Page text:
It is often difficult for us to imagine a community where the laws of ritual purity were kept, creating situations where individuals needed to be keenly aware of their status as ritually pure or unclean. The Gemara on today’s daf tells a story that shows the concern and sensitivity that people had during those times.
The Gemara relates:
It once happened that R. Gamliel’s maid was baking bread loaves of teruma and after each she rinsed her hands with water and held an examination. After the last one when she held the examination she found herself to be unclean and she came and asked R. Gamliel who told her that they were all unclean. ‘Master’, she said to him, ‘did I not hold an examination after each one’?‘ If so’, he told her, ‘the last is unclean while all the others are clean’.
There are a number of explanations offered to clarify what happened in this story. Why did Rabban Gamliel first rule that the maid had made all of the terumah loaves unclean, only to change his mind and disqualify only the last loaf?
The Me’il Shmu’el suggests that the maid most likely neglected to mention her practice of examining herself between each batch of loaves, and only raised the issue when she realized that Rabban Gamliel did not realize that was her practice. Her surprise expression of ‘did I not hold an examination after each one’? stems from her assumption that since it was her ordinary practice, surely it was known to all, but, in fact, Rabban Gamliel was unaware that she did so. The Hatam Sofer argues that the maid must have included in her story the fact that she washed her hands and examined herself regularly. Rabban Gamliel did not understand, however, that she did so with the specific intention to check that she was clean for the purposes of keeping the terumah ritually pure. Once she clarified that she did so for the purpose of ritual purity, Rabban Gamliel changed his ruling.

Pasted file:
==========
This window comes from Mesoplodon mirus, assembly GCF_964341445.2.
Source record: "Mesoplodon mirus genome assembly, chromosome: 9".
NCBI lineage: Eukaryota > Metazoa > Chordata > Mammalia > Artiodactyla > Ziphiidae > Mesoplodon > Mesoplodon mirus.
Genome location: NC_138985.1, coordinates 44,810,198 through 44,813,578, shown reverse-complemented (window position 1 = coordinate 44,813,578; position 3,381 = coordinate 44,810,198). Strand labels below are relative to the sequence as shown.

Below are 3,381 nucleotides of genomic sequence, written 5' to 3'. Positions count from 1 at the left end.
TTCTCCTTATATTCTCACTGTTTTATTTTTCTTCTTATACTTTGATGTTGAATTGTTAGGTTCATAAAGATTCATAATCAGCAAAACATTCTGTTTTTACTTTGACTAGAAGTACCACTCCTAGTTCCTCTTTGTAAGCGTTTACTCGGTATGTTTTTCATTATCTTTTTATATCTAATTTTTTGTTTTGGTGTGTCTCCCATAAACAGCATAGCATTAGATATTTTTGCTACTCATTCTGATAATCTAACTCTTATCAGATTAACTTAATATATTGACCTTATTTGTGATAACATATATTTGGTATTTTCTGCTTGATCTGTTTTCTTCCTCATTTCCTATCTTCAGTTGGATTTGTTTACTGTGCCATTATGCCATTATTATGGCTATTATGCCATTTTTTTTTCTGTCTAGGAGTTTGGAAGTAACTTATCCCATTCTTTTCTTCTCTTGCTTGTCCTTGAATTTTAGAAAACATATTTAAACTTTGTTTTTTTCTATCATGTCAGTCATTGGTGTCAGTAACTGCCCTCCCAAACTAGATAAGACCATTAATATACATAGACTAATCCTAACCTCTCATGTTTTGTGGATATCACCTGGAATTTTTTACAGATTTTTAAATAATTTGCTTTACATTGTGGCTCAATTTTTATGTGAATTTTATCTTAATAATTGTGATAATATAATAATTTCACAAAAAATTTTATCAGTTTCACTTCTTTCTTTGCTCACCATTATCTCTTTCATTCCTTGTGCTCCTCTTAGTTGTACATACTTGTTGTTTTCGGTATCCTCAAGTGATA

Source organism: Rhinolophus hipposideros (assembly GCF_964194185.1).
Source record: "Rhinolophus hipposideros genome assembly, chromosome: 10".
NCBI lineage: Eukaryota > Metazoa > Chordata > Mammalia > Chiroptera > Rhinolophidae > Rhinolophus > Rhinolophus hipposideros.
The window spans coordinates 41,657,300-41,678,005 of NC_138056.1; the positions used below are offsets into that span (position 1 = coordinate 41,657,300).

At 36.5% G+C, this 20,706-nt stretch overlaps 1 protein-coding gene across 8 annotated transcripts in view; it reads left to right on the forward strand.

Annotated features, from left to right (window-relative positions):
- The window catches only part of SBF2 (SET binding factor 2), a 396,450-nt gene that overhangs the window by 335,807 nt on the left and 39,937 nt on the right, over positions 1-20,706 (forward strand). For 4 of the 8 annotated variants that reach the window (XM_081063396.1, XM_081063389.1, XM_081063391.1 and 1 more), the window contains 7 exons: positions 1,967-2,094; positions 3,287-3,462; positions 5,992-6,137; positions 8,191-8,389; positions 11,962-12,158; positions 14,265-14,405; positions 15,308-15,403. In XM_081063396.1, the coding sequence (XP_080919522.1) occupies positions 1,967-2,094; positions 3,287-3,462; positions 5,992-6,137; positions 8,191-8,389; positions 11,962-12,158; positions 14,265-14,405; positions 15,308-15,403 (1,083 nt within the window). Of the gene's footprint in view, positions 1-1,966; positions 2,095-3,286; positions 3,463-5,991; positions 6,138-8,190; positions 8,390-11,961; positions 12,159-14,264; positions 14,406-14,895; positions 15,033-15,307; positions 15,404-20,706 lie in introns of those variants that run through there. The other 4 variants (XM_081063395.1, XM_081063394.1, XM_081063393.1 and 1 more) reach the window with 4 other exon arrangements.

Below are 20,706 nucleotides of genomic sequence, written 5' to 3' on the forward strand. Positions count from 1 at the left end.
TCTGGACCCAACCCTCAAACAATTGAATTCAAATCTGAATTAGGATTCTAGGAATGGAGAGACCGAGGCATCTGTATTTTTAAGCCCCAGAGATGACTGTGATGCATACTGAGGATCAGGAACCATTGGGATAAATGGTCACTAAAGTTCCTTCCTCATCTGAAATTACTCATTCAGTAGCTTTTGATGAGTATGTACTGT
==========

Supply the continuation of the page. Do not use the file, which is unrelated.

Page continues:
The Gemara does not indicate which Rabban Gamliel offered this ruling. According to the Rashbam it is Rabban Gamliel ha-Zaken who lived while the Temple was still standing, when these laws were still practiced by all. Tosafot suggests that it might be his son, Rabban Gamliel of Yavneh.